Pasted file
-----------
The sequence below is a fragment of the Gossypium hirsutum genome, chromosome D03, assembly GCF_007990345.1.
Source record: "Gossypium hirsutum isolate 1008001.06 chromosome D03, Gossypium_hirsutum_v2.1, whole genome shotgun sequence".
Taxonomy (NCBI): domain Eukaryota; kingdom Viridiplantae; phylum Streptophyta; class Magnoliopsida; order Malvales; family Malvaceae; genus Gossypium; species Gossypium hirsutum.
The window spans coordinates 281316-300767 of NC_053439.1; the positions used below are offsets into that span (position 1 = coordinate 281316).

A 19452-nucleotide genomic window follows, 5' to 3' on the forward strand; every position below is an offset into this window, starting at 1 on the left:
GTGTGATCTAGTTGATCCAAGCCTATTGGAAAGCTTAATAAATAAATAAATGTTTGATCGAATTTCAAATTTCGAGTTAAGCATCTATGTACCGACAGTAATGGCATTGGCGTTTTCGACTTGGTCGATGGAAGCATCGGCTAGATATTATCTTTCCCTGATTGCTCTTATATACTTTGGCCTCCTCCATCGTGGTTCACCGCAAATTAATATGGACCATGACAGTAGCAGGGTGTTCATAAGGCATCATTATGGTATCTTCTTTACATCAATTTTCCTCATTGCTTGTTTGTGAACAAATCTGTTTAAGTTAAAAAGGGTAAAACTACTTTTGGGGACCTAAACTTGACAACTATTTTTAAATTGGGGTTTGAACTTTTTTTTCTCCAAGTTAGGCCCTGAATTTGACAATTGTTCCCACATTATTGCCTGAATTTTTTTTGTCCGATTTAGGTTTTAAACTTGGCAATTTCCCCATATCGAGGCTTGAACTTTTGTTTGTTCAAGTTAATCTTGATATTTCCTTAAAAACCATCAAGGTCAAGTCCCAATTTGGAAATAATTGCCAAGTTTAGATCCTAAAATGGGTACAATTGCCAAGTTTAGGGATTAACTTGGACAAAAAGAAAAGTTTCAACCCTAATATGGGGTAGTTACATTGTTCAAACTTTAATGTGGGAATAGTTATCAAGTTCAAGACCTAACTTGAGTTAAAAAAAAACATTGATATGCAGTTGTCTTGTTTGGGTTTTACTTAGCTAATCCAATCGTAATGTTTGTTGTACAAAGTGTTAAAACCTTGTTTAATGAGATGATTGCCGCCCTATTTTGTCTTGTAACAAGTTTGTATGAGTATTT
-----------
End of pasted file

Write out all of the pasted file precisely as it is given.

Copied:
The sequence below is a fragment of the Gossypium hirsutum genome, chromosome D03, assembly GCF_007990345.1.
Source record: "Gossypium hirsutum isolate 1008001.06 chromosome D03, Gossypium_hirsutum_v2.1, whole genome shotgun sequence".
Taxonomy (NCBI): domain Eukaryota; kingdom Viridiplantae; phylum Streptophyta; class Magnoliopsida; order Malvales; family Malvaceae; genus Gossypium; species Gossypium hirsutum.
The window spans coordinates 281316-300767 of NC_053439.1; the positions used below are offsets into that span (position 1 = coordinate 281316).

A 19452-nucleotide genomic window follows, 5' to 3' on the forward strand; every position below is an offset into this window, starting at 1 on the left:
GTGTGATCTAGTTGATCCAAGCCTATTGGAAAGCTTAATAAATAAATAAATGTTTGATCGAATTTCAAATTTCGAGTTAAGCATCTATGTACCGACAGTAATGGCATTGGCGTTTTCGACTTGGTCGATGGAAGCATCGGCTAGATATTATCTTTCCCTGATTGCTCTTATATACTTTGGCCTCCTCCATCGTGGTTCACCGCAAATTAATATGGACCATGACAGTAGCAGGGTGTTCATAAGGCATCATTATGGTATCTTCTTTACATCAATTTTCCTCATTGCTTGTTTGTGAACAAATCTGTTTAAGTTAAAAAGGGTAAAACTACTTTTGGGGACCTAAACTTGACAACTATTTTTAAATTGGGGTTTGAACTTTTTTTTCTCCAAGTTAGGCCCTGAATTTGACAATTGTTCCCACATTATTGCCTGAATTTTTTTTGTCCGATTTAGGTTTTAAACTTGGCAATTTCCCCATATCGAGGCTTGAACTTTTGTTTGTTCAAGTTAATCTTGATATTTCCTTAAAAACCATCAAGGTCAAGTCCCAATTTGGAAATAATTGCCAAGTTTAGATCCTAAAATGGGTACAATTGCCAAGTTTAGGGATTAACTTGGACAAAAAGAAAAGTTTCAACCCTAATATGGGGTAGTTACATTGTTCAAACTTTAATGTGGGAATAGTTATCAAGTTCAAGACCTAACTTGAGTTAAAAAAAAACATTGATATGCAGTTGTCTTGTTTGGGTTTTACTTAGCTAATCCAATCGTAATGTTTGTTGTACAAAGTGTTAAAACCTTGTTTAATGAGATGATTGCCGCCCTATTTTGTCTTGTAACAAGTTTGTATGAGTATTT